NCAA making more and more money off tourney
Posted on: November 17, 2011 2:33 pm
Edited on: November 17, 2011 2:38 pm
By Matt Norlander
Not exactly a headline that get you stiff in your seat, is it?
The NCAA's finance books have always been publicly available. Most don't get into them because, basically researching and sifting through financial records of the NCAA isn't a lot of fun. It's dense, burdensome work that isn't really fruitful, unless you stumble upon a tax scandal that would blow the whole thing open. Not likely to happen. Not much reason, other than random curiosity, to actively hunt through hundreds of pages filled with numbers that just glaze past the uneconomical eye.
But in the wake of Deadspin posting -- at 2:25 a.m. -- what it initially thought was privileged information, the organization's records have been a topic of interest on the Internet today. Just how much money is the NCAA bringing in? We've got that info for you, plus the dollars attached to the men's and women's tournaments.
They're lofty numbers, and they continue to climb. For anyone who fights and advocates for college athletes to earn money at means above a scholarship, these figures only serve to rile and further invigorate your cause. In terms of the NCAA tournament, here are the dollar amounts attached to it (read: the profits the NCAA makes off its massive bovine) since 2005 and up through 2013. In 2005, the NCAA made $420 million. The next year, it went up to $453. In 2007: $490 million; 2008: $529 million; 2009: $571 million; 2010: $617 million; this past spring: $657 million.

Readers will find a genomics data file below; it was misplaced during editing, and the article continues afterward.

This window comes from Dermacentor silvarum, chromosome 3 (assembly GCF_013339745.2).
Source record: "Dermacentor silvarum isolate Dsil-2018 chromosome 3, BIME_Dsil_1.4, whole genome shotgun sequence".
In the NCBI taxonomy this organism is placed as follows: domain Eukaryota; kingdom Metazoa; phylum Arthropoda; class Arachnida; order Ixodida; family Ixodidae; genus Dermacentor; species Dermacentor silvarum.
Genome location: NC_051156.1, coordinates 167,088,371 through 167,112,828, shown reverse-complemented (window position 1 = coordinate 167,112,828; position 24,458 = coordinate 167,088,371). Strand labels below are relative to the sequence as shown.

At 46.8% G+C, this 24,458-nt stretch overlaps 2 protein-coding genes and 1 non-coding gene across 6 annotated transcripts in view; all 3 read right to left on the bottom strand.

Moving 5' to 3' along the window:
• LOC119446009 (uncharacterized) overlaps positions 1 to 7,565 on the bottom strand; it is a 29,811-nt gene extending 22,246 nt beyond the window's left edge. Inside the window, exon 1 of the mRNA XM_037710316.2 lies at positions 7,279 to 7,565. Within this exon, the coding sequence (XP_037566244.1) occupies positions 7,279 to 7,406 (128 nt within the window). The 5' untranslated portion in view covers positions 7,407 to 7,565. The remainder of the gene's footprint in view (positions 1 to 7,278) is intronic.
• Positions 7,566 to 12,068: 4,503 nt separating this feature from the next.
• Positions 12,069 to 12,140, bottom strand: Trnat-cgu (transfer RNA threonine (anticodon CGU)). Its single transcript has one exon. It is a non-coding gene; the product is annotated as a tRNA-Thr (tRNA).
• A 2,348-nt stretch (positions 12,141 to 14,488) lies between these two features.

Yes, the numbers will keep climbing. Next year will be a $710 million-dollar check, and 2013 is a $764 million boost to the organization. The NCAA record show most -- most -- of this money goes back to member institutions, as well as putting on all of the NCAA championships/tournaments in the sports that don't raise money. What I take from this: college football, which has fractured off its TV money from the NCAA (something basketball can and could do by 2025, in my opinion), isn't the beast in all areas we think it is.
Men's hoops is vital, so, so, vital to the NCAA continuing to exist and be the behemoth that it is. Without the tournament TV money, what is the NCAA? Not nearly as power or influential.
For a view of how much the men's D-I dominates, next spring, the NCAA will make 18.8 million from the women's field of 64. And the NIT is now a measly $56 and a half million check that is spread out over 10 years, expiring in 2015.
Here's one of the copies of the financial records, if you so choose to peer.
2008 Ncaa Financials Copy
Photo: Getty Images